Does “Stop” Always Mean Stop?

Dale Campbell, Co-Editor Bent Fork Chronicles

At the present time, the challenge is understanding the inconsistencies of where safety stops for cyclists.  Twelve states currently allow exceptions at red lights in one form or another.  In Colorado, there are only two towns – Breckenridge and Dillon, plus unincorporated Summit County – that safety stops.  On state highways and all other places in Colorado, the safety stop is illegal.  But even in the Summit County area, the application of the concept is inconsistent.  If you’re planning to visit there and go for a ride, here’s a summary of what’s allowed where:

* Dillon:  Cyclists may choose to yield at stop signs.  Stop lights are not addressed in the traffic code

* Frisco:  cyclists must come to a full stop at stop signs and red lights.  This is also the case in Silverthorne.

* Breckenridge:  Cyclists may choose to yield at stop signs.  However, cyclists must stop at red lights and must yield when turning right at red lights.

* Unincorporated Summit County:  Cyclists can choose to yield at stop lights and stop signs.


Are you thoroughly confused at this point and wondering about the benefits and hazards of safety stops?  Here’s a primer that may assist, as originally published the Fall 2013 edition of Bicycle Colorado’s publication “Ride Time News.”
 
Safety Stops 101: What you need to know
 
What is a safety stop?
A safety stop allows bicyclists to yield, rather than stop at a stop sign when there is no cross traffic or it is their turn to cross an intersection. It also may allow bicyclists to treat red lights as stop signs if the coast is clear.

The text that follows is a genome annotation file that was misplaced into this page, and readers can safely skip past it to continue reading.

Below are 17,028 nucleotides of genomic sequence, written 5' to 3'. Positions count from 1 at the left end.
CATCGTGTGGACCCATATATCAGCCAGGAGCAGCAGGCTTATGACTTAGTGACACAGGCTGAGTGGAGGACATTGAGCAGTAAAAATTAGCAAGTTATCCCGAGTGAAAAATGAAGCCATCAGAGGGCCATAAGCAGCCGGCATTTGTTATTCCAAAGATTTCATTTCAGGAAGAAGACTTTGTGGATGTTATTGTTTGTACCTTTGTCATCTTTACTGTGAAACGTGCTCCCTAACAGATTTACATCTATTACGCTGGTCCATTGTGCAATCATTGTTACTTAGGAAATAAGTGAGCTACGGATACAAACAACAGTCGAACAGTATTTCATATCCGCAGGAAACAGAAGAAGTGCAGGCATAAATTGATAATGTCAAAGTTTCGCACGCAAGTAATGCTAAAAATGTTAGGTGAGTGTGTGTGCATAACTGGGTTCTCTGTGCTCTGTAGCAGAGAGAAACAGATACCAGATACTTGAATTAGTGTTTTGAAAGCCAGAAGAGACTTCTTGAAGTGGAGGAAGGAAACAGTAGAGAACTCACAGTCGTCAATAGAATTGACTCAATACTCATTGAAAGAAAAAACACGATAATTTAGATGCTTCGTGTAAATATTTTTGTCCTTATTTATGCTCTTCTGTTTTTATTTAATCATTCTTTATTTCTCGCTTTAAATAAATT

How do safety stops make the roads safer?
They allow people on bicycles to slow down, but not fully stop, at stop signs, then proceed when the coast is clear. That helps them keep control of their bicycles, focus on their surroundings rather than clipping into pedals, and clear the intersection faster.
 
Can bicyclists treat stop signs as yields now in Colorado?
It depends on where you ride. Two Colorado towns—Dillon and Breckenridge—as well as unincorporated Summit County, allow safety stops. But other places in Colorado including all state highways do not.
 
Why aren’t traffic rules uniform across the state?
Colorado law allows municipalities to pass traffic laws regulating bicycles in their communities. That’s why people can ride their bikes on the sidewalk in Aurora, but not in Denver. And that’s why safety stop rules are different in each place that’s adopted them so far.
 
What is Bicycle Colorado proposing to fix this?
We think it’s a good idea that every city that adopts safety stop laws uses the exact language. That way everyone will know the rules regardless of where they are riding. We plan to work with state lawmakers in the coming Colorado legislative session to provide this common language.
 
Will the proposal require the state or municipalities to adopt a safety stop law?
No it remains up to cities and counties to decide to adopt the safety stop. We’re simply proposing consistent language for communities that decide to adopt a safety stop law.
 
Does the language allow people on bikes to take the right of way?
The language does not change right-of-way laws. Bicycles still need to follow yielding rules at all intersections.
 
How can I help?
You can stay formed about this topic and ways to help out through our bimonthly eNews. Subscribe at www.bicyclecolorado.org .
Bent Fork - Volume 7, Issue 1 - Volume 7, Issue 1 - 2 February 2014

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